No. 6. Report of Captain B. F. Fisher, Acting Signal Officer, U. S. Army, of operations September 4-30.
SIGNAL CAMP, NEAR THE MOUTH OF ANTIETAM, September 30, 1862.
SIR: I have the honor to submit the following report of the manner in which the signal detachment of the Army of the Potomac has been employed since the 4th of September, upon which day I again resumed command of it, having been absent for a short time to recruit my health. For a detailed account of the messages sent and received and special services rendered, I refer you to the individual reports of the several officers composing this detachment.
The morning of the 4th September I joined the party, then encamped near Alexandria, Va. During the day I rode along the front, ascertained the manner in which our troops were stationed, and made the details for the next morning accordingly. Ordered Lieutenants Fralick and Kendall to Maryland Heights, and sent an order to Lieutenant Rowley to man Point of Rocks, Sugar Loaf Mountain, Poolesville, and Seneca with members of his party until I could send him assistance. Lieutenants Denicke and Daniels were ordered To Great Falls, Lieutenants Hebrew and Pierce to Fairfax Seminary, Lieutenants Jerome and Yates to Falls Church, Lieutenants Hill and Neel to Minor's Hill, Lieutenant Carey to Upton's Hill, Lieutenants Gloskoski and owen to hall's house, which was to be the center of all lines, to receive the reports and communications from all stations, and then transmit them by telegraph to Washington.
Friday, September 5, moved camp to the vicinity of Hall's Hill as being more central; ordered Lieutenants Hutchinson and Hall to Fort Pennsylvania. In the evening Lieutenant Herzog and I traveled over the hills in the neighborhood of Langley, to watch for the appearance of the signal torches of Lieutenants Denicke and Daniels upon the tower of Great Falls, according to prearrangements. Not discovering them, we returned to camp about 11 p. m. The next morning I rode up to Great Falls, and found that our lines were now extended to within a mile of our former station; was halted by Major-General Couch, and informed that it was not safe to go any farther in that direction; upon, however, being recognized by the general, I was permitted to use my own discretion, and proceeded to the station and opened communication with Lieutenant Spencer, then at Seneca, some 6 miles farther up the river, and learned through signals from him of the presence of the enemy in Maryland and the breaking up of the stations of Sugar Loaf and Poolesville and of the necessity to abandon Seneca for a short time. At 5 o'clock Lieutenants Daniels and Denicke arrived and occupied the station. Immediately upon giving my instructions, I rode rapidly back to Fort Pennsylvania, from which point communication was then opened with Great Falls.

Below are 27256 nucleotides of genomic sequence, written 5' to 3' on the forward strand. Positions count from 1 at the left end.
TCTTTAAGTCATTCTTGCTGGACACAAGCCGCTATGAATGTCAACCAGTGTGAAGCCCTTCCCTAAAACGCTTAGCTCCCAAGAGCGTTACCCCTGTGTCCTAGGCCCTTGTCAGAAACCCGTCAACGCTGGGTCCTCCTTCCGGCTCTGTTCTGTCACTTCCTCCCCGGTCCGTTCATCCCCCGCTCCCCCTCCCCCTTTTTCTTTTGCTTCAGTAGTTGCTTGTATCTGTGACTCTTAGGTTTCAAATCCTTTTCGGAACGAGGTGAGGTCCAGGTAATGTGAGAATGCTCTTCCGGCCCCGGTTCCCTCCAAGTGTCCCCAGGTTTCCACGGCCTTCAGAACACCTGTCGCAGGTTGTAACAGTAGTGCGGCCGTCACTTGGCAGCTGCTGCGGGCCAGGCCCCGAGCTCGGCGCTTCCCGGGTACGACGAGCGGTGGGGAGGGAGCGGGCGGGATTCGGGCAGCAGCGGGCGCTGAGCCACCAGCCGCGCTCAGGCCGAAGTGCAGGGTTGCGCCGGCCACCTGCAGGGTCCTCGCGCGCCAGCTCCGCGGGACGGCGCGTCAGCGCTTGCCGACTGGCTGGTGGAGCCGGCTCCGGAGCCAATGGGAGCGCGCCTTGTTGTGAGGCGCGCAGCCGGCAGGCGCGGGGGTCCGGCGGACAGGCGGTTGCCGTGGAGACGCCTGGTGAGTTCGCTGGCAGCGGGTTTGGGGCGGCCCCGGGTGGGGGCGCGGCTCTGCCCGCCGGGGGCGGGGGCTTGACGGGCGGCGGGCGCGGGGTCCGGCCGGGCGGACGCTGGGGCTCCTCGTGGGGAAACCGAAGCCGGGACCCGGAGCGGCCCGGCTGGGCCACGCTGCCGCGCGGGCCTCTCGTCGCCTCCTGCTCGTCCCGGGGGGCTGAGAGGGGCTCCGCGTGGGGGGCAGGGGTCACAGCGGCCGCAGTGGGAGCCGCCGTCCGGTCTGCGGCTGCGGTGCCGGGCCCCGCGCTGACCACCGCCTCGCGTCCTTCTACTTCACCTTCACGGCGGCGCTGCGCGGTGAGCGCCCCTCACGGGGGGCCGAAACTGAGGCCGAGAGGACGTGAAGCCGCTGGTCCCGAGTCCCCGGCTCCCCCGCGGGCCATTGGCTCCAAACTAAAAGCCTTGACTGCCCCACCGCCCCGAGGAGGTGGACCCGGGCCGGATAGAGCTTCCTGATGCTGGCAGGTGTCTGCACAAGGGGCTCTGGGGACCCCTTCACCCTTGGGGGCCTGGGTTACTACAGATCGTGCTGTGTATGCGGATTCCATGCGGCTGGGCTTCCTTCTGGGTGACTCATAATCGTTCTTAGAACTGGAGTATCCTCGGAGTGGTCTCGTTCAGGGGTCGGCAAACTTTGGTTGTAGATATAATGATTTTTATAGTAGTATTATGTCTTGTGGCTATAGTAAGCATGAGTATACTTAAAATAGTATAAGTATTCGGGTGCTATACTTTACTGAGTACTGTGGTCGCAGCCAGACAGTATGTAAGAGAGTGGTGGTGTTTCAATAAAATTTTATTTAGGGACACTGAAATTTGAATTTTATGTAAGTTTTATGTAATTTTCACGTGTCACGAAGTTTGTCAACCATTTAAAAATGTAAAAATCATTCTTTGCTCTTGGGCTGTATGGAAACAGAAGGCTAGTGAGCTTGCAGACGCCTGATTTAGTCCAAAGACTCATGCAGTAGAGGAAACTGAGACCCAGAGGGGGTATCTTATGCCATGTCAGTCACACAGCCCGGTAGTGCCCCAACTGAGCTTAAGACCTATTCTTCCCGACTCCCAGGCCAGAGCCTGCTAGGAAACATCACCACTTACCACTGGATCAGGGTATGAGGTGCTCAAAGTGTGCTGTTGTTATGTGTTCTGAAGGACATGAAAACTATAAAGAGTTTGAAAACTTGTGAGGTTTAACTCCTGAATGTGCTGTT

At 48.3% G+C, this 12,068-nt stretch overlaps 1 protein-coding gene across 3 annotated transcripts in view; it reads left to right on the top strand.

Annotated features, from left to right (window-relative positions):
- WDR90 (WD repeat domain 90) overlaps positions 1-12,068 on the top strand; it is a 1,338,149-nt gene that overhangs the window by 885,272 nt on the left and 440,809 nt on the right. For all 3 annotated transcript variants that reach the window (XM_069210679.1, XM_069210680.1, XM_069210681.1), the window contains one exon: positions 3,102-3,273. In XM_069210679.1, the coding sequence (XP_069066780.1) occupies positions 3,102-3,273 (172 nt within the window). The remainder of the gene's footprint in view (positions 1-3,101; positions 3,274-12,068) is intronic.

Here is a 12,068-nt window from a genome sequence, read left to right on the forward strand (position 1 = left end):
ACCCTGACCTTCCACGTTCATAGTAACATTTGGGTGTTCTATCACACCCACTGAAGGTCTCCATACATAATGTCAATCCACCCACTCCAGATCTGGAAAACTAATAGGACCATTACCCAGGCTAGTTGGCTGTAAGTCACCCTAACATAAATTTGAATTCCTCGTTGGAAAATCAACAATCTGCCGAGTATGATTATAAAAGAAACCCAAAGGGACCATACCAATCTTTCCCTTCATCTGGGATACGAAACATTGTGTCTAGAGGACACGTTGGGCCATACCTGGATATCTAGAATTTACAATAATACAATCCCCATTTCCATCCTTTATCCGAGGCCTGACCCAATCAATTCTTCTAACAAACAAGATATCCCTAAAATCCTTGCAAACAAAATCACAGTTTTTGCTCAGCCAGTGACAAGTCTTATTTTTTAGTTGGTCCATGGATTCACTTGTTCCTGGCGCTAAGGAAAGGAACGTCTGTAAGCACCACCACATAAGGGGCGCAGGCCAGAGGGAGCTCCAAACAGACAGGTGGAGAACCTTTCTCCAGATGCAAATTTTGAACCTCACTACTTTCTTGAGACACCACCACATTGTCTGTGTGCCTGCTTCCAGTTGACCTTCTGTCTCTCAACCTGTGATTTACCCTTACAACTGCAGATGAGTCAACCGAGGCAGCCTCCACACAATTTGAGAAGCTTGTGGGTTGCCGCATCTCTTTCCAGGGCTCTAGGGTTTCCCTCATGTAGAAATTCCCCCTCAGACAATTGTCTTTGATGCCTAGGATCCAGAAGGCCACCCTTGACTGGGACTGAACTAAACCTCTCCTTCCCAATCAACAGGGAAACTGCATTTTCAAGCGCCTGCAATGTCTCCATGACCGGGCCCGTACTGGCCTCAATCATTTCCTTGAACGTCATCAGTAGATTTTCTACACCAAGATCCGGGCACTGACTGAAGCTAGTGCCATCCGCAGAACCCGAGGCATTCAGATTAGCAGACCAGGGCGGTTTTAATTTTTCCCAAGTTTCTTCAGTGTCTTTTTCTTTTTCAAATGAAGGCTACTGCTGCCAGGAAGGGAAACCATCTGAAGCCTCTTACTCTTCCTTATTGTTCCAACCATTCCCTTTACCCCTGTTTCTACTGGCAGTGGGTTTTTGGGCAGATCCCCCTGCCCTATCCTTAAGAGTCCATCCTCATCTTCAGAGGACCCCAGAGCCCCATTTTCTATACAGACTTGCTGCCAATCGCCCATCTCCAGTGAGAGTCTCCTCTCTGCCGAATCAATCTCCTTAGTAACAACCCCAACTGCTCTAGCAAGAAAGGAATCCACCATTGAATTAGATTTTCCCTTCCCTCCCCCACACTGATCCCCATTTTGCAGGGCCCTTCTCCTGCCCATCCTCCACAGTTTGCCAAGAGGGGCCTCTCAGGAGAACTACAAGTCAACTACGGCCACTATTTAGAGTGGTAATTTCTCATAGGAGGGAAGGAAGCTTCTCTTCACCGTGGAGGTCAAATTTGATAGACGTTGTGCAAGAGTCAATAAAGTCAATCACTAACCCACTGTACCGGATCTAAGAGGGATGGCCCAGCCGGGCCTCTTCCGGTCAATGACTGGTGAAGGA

Sunday, September 7 upon returning to camp, I learned that the troops generally were on the road to Rockville; whereupon I took steps to remove the camp at once to the north side of the potomac, and received your order to report with the party to headquarters of the Army of the Potomac at Rockville, Md. On Monday morning, at daylight, we were in the saddle and on the road for the Upper Potomac, and reported our arrival at Rockville to Colonel Colburn at 10 a. m., encamped